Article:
It is only on the principle that absolute responsibility is undertaken by every member of the Cabinet who, after a decision is arrived at, remains a member of it, that the joint responsibility of Minister to Parliament can be upheld, and one of the most essential principles of parliamentary responsibility established.

At all times the honourable member for Farrer was, in this consideration, a member of the Cabinet. He committed the Cabinet in the terms of his ministerial responsibility. I have read some of the correspondece but I have not had a great deal of time to digest it. The Prime Minister said in his statement today:

On 30th July the Minister for National Development wrote to me.

He said that he wished to write to the States and indicate that he was unable to hold a meeting before the one scheduled for February 1970. He also wished to write to them to tell them that the Commonwealth would not legislate unilaterally until there had been an opportunity to discuss fully and frankly the views he had expressed to them at the March meeting.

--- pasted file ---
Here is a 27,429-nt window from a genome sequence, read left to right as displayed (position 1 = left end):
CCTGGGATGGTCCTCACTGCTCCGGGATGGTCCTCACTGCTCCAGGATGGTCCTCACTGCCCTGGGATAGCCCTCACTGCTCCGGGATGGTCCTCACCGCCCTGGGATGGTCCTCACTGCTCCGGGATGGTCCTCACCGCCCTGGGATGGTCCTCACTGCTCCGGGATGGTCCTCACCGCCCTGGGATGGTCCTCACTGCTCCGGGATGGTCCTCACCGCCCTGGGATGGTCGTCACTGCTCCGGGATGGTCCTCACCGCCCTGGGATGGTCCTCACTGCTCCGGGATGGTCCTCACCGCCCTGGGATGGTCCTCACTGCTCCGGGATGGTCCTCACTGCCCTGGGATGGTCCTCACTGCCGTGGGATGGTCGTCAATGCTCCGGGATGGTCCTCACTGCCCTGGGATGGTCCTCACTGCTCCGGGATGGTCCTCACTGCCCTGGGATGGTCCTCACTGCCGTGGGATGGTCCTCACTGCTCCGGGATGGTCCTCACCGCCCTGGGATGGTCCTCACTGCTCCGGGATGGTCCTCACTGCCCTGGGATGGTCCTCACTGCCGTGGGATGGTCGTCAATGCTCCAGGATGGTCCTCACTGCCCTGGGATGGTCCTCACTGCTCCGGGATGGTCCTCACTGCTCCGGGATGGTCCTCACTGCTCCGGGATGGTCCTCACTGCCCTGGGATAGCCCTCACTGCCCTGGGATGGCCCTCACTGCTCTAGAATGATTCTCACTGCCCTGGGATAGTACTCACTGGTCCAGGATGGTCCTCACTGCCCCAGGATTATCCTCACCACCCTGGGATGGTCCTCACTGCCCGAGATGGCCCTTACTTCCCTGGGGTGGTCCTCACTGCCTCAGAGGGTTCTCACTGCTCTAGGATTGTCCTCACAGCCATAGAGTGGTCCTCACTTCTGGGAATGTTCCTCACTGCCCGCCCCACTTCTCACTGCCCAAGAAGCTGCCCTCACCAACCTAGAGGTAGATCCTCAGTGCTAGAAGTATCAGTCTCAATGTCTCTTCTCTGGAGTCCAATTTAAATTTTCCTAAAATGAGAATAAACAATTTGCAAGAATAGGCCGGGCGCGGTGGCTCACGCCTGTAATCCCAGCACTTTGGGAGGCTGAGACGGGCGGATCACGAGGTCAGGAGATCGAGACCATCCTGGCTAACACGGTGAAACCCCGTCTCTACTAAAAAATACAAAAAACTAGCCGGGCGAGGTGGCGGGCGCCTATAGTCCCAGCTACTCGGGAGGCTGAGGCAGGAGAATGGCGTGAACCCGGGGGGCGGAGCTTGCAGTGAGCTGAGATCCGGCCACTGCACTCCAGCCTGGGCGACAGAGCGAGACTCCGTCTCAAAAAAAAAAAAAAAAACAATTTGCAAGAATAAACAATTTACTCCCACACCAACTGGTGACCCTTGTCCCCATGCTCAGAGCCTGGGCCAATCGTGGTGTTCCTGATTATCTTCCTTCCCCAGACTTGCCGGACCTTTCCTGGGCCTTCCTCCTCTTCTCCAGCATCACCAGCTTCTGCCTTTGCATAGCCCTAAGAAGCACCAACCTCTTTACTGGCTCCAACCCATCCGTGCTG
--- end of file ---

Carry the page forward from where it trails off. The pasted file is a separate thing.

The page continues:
Apparently nothing took place between 30th July and 18th August, a span of almost 3 weeks. The Prime Minister's statement continues:

I replied on 18th August raising no objection to his writing to the States on the general matter of the meeting. However, I said 'I would want to avoid if at all possible a situation where the Commonwealth became committed to long drawn out discussion or consultation with the States on this matter. For this reason -